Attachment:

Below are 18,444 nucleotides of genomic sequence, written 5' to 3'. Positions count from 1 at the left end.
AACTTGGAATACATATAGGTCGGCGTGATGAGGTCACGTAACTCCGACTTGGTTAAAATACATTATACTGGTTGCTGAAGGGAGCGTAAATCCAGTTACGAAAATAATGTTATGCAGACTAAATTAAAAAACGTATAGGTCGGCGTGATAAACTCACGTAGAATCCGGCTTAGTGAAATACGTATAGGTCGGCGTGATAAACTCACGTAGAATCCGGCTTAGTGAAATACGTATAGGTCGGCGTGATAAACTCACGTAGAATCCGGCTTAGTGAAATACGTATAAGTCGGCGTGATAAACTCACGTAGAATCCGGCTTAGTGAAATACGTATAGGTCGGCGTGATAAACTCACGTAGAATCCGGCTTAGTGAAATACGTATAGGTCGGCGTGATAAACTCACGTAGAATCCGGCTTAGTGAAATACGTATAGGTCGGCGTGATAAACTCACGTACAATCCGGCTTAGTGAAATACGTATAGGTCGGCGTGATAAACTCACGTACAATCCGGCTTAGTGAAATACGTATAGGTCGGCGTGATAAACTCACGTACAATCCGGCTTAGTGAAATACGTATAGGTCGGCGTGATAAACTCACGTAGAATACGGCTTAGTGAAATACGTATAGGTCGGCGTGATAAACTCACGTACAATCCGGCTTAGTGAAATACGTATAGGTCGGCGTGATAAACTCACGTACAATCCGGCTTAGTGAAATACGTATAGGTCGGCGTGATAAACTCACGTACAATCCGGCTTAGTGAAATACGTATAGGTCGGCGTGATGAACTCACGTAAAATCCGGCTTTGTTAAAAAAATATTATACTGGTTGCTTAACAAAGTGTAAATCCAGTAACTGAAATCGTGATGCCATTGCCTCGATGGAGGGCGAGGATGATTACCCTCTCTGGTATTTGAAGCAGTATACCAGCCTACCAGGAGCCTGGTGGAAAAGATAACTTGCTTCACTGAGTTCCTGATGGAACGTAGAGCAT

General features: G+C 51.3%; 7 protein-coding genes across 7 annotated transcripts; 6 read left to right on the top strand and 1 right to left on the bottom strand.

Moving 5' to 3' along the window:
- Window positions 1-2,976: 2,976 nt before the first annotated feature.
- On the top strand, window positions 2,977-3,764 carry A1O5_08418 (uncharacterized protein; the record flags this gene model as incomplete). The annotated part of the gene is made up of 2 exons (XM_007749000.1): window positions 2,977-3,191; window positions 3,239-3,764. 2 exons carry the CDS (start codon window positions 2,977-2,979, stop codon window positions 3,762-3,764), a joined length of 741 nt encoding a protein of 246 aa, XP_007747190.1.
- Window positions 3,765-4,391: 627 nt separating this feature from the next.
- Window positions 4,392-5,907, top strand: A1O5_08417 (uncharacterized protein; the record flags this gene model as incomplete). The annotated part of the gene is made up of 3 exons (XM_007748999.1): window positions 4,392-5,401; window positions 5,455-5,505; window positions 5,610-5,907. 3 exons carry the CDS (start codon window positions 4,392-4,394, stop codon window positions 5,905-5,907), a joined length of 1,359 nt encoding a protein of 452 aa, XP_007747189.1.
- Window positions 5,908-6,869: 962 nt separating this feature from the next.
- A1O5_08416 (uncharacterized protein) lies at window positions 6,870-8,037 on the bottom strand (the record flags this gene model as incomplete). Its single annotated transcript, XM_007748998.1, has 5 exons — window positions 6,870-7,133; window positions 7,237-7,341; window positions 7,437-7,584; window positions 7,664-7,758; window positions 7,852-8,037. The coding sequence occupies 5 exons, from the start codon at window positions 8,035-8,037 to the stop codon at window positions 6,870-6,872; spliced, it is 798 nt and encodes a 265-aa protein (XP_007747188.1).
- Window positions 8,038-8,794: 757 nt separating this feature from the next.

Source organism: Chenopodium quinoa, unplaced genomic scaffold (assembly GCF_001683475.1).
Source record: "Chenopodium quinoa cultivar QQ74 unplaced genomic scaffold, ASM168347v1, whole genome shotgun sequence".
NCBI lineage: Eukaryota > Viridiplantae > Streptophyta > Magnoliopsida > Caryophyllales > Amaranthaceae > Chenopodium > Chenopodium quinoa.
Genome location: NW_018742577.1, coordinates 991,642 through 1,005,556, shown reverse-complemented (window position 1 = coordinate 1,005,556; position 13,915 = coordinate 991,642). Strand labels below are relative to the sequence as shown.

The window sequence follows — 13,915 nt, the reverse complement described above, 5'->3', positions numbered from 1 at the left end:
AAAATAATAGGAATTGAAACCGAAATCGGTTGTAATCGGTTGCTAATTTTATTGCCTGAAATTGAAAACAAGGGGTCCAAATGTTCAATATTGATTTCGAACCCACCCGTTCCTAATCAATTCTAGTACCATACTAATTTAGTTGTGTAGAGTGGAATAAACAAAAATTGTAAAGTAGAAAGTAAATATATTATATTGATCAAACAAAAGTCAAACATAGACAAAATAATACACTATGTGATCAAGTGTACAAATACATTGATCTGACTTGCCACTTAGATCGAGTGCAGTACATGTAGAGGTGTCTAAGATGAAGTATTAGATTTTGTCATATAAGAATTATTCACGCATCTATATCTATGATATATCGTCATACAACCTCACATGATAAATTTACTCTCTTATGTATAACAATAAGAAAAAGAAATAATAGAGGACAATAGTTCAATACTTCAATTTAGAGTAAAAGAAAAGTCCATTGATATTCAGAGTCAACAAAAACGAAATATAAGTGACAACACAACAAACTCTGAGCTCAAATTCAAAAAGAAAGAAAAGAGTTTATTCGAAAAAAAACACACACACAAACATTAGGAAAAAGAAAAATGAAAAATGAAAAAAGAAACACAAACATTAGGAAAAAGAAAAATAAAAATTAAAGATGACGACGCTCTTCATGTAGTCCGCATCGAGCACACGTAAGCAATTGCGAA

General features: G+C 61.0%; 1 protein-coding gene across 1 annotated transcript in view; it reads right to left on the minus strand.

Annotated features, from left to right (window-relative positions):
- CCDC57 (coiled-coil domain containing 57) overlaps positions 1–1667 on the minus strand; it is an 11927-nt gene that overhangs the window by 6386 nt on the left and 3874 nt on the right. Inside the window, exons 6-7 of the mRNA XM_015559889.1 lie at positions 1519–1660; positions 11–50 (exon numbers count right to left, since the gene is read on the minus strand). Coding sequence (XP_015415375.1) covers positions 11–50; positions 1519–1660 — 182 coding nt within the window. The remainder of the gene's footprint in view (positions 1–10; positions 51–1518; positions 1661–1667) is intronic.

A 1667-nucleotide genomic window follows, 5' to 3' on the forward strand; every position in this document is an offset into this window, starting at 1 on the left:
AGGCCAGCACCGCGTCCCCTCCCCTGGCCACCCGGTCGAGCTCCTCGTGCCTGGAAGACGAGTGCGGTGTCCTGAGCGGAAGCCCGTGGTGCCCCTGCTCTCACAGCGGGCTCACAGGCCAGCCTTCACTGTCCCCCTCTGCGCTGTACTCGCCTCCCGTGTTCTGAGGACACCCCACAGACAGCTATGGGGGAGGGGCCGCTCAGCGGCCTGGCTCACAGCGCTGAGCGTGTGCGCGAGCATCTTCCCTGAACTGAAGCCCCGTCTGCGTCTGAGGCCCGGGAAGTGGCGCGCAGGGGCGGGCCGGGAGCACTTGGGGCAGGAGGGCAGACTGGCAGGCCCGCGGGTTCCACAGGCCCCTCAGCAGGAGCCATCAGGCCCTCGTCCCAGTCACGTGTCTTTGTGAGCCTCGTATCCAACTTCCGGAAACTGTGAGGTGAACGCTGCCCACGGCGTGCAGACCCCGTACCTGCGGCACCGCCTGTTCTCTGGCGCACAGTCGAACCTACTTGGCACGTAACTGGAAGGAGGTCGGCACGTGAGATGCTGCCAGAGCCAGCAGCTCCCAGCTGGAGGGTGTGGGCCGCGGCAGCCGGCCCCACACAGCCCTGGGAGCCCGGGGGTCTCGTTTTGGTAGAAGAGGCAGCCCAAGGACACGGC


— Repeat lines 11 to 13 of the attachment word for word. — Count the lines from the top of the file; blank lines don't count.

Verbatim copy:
- Window positions 8,038-8,794: 757 nt separating this feature from the next.

Source organism: Chenopodium quinoa, unplaced genomic scaffold (assembly GCF_001683475.1).
Source record: "Chenopodium quinoa cultivar QQ74 unplaced genomic scaffold, ASM168347v1, whole genome shotgun sequence".